Jumping ahead sixty five years, you arrive at a modern day Texarkana. It’s Halloween night and the local kids have descended upon a makeshift drive in to watch an annual replaying of the original film. Not long after, our lead actress and her boyfriend to decide leave early due to the graphic nature of the film and find a place a bit more secluded to spend their evening. Things soon turn south and you are introduced to the modern day Phantom Killer, unsure if he might be the original, or a copycat.
This particular reboot sees great success when they tie the modern film to the classic. The use of footage from the original film is handled quite cleverly. The actual film is a large point of contention for many characters in the film, uncomfortable with the idea of glorifying the horrible acts that once terrified their town. The ensuing police investigation manages to pull in even more original footage into the film. The clips are used in a seamless fashion that doesn’t feel gratuitous and actual plays into the story. It's a nice touch that helps give the film the needed connection to its roots.
As our new Phantom Killer begins to get into his groove, you're given some standard slasher scenes as he plagues the towns teenagers. While one would hope for some innovation in a modern take to differentiate itself from it’s predecessor, The Town That Dreaded Sundown falls short by playing it safe. In fact, where the movie first begins to stumble is when the filmmakers begin to lean too heavily on original scenes, using contrived setups to recreate iconic kills all while ham-fistedly reminding you that this new guy is the “Killer” and perhaps a “Legacy”.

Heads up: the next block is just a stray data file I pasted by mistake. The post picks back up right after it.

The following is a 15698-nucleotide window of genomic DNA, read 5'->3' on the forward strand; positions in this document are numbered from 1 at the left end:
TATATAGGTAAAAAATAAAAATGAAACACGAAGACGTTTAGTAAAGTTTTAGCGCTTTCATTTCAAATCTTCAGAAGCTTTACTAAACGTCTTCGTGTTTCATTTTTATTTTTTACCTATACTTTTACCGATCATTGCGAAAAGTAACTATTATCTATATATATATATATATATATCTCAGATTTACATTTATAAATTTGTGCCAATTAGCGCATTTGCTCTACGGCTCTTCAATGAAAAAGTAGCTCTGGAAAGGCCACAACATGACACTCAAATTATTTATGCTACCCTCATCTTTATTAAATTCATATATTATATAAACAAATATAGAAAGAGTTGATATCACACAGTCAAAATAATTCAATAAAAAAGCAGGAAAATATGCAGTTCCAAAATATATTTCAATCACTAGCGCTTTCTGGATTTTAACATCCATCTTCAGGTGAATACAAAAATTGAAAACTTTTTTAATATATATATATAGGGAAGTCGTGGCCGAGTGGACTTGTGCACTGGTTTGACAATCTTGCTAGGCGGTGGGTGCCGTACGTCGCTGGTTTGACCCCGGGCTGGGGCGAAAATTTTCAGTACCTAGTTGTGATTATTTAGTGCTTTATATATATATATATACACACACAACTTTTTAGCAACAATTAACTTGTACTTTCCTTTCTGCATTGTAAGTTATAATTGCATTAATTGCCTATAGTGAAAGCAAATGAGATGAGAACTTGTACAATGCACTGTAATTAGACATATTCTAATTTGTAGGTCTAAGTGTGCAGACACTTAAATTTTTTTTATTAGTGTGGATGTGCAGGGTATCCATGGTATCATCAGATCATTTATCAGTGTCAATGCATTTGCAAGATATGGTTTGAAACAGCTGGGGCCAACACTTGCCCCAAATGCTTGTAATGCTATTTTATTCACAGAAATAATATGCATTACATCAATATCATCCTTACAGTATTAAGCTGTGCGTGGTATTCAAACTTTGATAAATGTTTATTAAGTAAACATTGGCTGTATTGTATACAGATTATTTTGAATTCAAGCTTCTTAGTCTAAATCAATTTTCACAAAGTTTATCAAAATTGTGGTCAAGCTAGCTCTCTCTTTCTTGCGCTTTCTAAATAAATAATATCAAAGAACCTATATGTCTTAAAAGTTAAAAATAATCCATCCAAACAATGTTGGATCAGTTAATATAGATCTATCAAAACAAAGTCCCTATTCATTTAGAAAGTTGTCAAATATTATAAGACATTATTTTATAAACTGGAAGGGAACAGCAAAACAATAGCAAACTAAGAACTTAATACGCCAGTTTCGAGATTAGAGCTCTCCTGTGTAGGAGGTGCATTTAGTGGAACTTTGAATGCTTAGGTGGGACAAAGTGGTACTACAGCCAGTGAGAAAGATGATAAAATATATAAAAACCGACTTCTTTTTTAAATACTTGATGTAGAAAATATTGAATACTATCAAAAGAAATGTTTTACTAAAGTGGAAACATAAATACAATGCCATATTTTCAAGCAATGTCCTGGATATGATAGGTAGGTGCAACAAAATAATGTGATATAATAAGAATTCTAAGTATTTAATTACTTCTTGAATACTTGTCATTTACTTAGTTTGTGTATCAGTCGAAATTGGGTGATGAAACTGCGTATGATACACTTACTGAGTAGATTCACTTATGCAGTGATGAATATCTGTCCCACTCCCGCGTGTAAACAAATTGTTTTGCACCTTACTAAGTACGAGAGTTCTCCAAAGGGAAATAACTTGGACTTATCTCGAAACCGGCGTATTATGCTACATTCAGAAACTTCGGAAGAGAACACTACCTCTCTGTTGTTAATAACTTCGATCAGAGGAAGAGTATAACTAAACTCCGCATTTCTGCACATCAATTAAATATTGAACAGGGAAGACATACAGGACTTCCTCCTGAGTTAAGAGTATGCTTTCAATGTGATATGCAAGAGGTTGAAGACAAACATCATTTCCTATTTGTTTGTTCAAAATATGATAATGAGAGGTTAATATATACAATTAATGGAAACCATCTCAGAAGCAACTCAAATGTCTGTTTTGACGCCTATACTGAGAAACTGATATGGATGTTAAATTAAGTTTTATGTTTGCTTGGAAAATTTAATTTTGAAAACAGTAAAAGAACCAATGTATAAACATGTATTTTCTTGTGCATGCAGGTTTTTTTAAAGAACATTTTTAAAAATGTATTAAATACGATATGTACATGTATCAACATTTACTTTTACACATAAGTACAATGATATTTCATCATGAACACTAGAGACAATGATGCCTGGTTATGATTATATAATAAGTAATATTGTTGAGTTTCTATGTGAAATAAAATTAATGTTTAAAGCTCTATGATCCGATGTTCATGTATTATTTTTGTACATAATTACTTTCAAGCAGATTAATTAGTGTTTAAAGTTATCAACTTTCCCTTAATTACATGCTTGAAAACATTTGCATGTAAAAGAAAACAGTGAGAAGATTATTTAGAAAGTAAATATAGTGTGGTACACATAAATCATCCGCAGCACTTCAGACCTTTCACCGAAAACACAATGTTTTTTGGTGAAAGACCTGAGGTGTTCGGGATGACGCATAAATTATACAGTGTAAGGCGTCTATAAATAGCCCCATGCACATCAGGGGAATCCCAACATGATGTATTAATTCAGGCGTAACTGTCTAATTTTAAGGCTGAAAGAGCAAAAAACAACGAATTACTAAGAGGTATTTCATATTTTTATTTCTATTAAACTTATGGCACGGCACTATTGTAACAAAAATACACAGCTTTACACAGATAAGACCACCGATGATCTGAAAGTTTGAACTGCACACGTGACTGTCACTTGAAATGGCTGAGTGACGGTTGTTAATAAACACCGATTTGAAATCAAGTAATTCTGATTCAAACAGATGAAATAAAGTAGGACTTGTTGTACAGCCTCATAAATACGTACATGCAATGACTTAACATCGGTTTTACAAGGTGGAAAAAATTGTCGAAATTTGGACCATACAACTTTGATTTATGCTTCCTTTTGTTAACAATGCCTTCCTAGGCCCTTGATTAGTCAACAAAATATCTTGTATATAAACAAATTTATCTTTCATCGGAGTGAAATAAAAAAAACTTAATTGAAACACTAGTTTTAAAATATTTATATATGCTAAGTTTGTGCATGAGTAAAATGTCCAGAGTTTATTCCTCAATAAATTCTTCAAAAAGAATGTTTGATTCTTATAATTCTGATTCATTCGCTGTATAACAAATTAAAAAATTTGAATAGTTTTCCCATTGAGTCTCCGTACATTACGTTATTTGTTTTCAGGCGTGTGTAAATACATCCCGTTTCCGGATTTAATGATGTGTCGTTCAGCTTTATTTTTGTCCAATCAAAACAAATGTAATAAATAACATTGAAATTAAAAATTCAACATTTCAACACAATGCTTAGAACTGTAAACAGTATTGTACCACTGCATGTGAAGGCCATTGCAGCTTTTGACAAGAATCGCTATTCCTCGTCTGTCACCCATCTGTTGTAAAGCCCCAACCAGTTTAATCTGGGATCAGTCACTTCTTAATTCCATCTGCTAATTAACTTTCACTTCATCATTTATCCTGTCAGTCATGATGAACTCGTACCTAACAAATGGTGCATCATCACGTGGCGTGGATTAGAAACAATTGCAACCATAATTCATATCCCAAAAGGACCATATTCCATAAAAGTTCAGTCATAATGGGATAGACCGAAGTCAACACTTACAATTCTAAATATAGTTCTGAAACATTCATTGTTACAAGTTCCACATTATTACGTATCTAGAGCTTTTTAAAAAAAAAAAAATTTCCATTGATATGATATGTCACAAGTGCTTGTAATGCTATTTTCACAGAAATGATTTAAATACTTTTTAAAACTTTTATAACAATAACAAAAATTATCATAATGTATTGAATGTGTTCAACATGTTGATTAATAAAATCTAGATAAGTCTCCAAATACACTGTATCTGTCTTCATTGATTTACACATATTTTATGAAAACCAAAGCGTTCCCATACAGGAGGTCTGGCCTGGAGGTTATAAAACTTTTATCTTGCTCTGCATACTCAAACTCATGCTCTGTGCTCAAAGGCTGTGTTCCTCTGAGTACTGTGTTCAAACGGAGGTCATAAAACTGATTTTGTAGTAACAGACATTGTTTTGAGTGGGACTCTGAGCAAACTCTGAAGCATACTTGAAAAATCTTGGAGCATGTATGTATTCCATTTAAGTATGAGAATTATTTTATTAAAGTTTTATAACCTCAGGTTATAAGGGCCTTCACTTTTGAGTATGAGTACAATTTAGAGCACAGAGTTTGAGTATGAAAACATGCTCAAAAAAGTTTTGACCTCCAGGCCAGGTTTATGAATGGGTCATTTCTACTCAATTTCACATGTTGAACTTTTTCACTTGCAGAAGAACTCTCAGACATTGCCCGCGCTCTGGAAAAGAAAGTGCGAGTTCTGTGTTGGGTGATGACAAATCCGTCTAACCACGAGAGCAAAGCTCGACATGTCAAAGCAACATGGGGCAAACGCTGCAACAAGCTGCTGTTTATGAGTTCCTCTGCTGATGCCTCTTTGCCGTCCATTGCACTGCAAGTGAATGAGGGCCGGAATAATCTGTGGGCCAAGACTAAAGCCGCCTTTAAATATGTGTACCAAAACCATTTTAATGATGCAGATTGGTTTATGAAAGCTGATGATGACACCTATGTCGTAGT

Gomez-Rejon makes a tragic misstep early on by changing the fundamental traits that made the original Phantom Killer so scary. In this remake, the killer actually speaks, and it simply does not work. With the classic Phantom, you had zero clue as to his motivations or nature since he had no voice. Here, all tension is blown as the modern Phantom lets you know exactly what he’s up to by talking his way through all of his murders.
The Town That Dreaded Sundown is a reboot that fails to live up to the classic status of its predecessor. The movie works as a standard slasher but never rises to a level that makes it stand out amongst others in its sub-genre.